Ross Brawn: Reverse grids in F1 would be fascinating but also divisive

Ross Brawn reckons reverse grids would be great fun for F1 but may negatively impact how some fans view the sport as it would become "too synthetic".

With that, the former Ferrari and Mercedes team boss sees sprint qualifying as a good compromise in terms of an extra 'race' format for Formula 1, and he was a key architect in bringing the format to the sport in his role of managing director of motorsports.

Brawn announced his retirement at the end of the season and will bring to an end his long association with Formula 1, and the idea of a reverse grid race has long been debated in the sport, though it has not come to fruition.

With the sport's owners, Liberty Media, looking to spice up the action over the course of race weekends, sprints became the chosen way forward - and will double from three to six events next season.

In that, Brawn thinks Formula 1 has a good solution, and while he thinks a reverse grid element would be good to watch, he knows a part of the sport's fanbase would not get on board - and the sport needs to be cautious about the idea of implementing them.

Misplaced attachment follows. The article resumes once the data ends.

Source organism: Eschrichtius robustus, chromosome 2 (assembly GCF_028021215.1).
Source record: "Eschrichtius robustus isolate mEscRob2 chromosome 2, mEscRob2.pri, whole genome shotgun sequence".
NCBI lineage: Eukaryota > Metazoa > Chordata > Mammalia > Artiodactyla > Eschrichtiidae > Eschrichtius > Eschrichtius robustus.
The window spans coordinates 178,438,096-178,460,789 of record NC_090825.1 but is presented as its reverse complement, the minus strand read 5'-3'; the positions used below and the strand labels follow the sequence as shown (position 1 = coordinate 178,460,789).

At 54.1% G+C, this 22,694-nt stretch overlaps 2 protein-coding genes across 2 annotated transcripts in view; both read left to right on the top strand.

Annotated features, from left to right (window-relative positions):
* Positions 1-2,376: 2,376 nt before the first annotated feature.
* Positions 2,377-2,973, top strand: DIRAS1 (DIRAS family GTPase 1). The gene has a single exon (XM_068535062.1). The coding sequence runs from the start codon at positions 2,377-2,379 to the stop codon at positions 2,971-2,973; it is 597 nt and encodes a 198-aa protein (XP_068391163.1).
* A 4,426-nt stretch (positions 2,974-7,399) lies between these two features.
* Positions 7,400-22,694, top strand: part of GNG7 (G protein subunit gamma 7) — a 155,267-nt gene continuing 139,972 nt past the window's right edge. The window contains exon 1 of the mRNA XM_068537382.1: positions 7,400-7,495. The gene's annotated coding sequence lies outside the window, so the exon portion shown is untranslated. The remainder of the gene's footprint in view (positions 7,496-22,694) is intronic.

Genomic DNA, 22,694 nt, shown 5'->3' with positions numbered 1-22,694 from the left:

"There's always this debate about reverse grids," Brawn told Motorsport.com. "Reverse grids would be pretty entertaining. I think most of us would love to see what would happen.

"But there is an element of our fans who think that's getting too synthetic, too World Wrestling sort of thing, and that you should reward the best guys and so on. I get that as well and I think we've got to be very cautious on that side of things.

"You have a sprint race [now]. And, for me, a sprint race can only add because it's a competition, it's a contest, best guy wins, smartest guy wins - it's a meritocracy. It's just an additional demonstration of the drivers' talents during a race weekend. I think the sprint is great.

"I can't see why anyone would really have a problem with that. That should, if they've got an open mind, appeal to all our fans. I can see why a reverse grid could be divisive and could unsettle some of our fans and that's something we've got to [keep in mind]."

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